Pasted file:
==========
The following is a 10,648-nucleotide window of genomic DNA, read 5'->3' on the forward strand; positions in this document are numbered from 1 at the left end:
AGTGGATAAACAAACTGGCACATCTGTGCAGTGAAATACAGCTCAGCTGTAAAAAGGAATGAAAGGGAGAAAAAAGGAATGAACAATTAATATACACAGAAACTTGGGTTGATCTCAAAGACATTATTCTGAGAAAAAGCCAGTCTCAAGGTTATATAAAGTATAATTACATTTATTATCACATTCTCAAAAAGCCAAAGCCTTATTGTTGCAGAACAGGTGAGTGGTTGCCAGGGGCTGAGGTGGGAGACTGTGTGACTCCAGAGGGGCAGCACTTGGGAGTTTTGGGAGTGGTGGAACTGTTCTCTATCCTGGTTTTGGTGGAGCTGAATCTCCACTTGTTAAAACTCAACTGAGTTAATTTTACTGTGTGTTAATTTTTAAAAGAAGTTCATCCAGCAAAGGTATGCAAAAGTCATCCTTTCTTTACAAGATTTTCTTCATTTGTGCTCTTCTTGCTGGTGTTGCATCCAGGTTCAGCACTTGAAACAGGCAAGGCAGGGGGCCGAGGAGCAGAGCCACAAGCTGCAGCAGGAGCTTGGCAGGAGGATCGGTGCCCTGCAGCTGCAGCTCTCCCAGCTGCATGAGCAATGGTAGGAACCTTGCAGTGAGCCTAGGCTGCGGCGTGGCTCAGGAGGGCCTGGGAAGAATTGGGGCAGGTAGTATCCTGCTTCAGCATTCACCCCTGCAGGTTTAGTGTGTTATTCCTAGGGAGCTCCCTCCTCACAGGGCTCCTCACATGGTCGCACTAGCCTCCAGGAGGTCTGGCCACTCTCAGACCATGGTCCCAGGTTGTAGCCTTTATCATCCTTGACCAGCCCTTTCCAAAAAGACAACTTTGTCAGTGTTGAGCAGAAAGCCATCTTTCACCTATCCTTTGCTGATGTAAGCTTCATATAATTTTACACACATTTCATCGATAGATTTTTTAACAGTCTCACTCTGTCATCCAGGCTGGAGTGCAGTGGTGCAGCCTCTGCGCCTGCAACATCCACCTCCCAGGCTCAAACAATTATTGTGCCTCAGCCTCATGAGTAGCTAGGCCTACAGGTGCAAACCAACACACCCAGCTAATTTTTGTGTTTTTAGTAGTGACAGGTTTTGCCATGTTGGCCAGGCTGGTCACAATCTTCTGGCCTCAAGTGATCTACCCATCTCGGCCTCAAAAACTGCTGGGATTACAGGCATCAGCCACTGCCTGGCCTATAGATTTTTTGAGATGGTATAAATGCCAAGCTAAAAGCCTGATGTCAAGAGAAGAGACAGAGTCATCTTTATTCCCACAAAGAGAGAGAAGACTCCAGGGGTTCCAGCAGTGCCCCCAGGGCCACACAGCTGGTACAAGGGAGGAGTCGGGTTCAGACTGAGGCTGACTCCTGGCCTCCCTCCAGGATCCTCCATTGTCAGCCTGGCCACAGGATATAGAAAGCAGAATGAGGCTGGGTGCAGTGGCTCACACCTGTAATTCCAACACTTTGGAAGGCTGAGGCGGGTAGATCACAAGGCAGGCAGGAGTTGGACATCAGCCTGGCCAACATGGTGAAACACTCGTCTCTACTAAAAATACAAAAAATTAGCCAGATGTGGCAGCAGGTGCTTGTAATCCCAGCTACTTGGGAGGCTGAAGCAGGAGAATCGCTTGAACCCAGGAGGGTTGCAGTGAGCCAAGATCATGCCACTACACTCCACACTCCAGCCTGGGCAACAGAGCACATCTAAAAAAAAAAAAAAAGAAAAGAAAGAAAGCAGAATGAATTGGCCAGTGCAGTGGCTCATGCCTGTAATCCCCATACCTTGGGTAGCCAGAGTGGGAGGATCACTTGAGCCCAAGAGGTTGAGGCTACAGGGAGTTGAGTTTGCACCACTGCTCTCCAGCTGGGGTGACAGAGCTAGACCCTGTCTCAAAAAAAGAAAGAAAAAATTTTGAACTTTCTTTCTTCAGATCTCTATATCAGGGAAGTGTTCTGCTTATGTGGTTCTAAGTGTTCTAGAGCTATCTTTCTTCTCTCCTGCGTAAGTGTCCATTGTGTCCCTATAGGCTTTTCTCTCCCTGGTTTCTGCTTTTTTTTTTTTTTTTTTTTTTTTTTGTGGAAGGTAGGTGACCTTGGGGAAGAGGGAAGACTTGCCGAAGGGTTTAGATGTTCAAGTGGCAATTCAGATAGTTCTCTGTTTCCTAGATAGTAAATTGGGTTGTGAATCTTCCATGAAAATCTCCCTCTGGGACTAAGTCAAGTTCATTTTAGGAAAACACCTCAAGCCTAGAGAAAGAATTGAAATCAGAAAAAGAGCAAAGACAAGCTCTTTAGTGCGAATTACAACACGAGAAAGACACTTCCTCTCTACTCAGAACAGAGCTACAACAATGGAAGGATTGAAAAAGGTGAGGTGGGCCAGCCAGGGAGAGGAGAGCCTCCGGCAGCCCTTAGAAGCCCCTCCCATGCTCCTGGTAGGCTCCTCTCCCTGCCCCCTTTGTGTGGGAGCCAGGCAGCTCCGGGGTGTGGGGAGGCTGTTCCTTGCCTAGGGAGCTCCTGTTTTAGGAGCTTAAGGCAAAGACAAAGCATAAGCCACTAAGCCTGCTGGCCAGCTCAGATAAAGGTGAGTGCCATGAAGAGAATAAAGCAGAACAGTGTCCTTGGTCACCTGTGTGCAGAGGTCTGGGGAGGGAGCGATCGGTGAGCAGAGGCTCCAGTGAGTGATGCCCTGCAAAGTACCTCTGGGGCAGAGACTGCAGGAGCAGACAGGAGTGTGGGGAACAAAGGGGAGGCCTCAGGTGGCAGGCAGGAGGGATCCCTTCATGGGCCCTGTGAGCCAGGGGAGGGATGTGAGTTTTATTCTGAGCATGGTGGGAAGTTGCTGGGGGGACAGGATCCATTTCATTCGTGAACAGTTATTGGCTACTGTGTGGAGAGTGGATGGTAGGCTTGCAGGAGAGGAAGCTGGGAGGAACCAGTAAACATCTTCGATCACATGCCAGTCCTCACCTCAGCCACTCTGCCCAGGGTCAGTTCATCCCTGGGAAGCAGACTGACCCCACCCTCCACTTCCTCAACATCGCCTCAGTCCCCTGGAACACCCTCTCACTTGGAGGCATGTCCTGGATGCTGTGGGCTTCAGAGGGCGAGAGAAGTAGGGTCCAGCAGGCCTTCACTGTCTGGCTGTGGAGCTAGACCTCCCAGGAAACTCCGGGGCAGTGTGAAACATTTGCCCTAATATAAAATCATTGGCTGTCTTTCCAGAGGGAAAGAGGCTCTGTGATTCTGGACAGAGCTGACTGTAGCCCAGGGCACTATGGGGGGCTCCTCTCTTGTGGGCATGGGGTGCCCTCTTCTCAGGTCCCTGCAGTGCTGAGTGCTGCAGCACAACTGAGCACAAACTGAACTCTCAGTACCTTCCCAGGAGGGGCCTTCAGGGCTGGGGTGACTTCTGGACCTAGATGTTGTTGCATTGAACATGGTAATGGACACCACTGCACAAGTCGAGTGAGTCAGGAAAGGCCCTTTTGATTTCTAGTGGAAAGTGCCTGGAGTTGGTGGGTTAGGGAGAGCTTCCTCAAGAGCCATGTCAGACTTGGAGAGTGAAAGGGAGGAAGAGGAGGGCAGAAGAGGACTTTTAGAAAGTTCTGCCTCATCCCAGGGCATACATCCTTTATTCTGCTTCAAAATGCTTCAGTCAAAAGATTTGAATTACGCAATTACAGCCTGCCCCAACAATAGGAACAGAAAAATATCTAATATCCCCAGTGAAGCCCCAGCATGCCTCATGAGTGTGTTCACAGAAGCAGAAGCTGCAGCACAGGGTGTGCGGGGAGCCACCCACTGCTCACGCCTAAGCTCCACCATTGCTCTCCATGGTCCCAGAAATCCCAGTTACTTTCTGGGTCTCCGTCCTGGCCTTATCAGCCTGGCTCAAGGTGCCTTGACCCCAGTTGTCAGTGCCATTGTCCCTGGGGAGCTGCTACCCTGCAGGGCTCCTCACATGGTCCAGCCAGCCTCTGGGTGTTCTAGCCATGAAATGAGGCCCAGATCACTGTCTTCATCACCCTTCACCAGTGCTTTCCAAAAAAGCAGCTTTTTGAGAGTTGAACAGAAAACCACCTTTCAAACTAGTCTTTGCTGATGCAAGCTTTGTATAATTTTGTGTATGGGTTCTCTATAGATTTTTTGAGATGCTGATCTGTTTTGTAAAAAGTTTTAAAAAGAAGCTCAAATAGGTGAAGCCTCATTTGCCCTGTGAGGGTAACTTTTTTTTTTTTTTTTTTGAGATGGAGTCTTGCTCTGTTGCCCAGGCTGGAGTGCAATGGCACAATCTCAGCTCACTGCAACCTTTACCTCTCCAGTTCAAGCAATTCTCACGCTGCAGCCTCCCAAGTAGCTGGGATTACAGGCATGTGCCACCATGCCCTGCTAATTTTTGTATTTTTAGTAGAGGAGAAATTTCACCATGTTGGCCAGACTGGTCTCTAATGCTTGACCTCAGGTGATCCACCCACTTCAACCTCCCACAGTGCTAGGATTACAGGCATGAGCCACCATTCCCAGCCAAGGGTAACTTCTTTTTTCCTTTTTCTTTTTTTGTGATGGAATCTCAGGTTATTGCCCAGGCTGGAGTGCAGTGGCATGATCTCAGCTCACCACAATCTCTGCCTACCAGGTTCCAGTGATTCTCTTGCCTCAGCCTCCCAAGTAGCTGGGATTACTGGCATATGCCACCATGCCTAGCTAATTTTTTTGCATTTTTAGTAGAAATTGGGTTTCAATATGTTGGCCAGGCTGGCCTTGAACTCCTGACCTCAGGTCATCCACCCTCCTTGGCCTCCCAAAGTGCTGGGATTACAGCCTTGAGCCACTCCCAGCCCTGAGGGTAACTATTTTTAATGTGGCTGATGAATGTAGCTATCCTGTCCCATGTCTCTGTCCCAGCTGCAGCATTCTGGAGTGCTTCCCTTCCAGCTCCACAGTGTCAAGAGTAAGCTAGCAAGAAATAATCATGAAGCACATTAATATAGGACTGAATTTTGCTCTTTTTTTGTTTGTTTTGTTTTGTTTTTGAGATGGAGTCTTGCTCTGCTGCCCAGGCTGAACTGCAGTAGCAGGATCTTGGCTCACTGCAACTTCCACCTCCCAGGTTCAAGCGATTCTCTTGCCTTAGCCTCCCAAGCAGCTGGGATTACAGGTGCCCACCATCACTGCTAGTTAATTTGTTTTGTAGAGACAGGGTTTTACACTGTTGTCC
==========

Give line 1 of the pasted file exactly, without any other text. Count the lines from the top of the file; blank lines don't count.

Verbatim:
The following is a 10,648-nucleotide window of genomic DNA, read 5'->3' on the forward strand; positions in this document are numbered from 1 at the left end: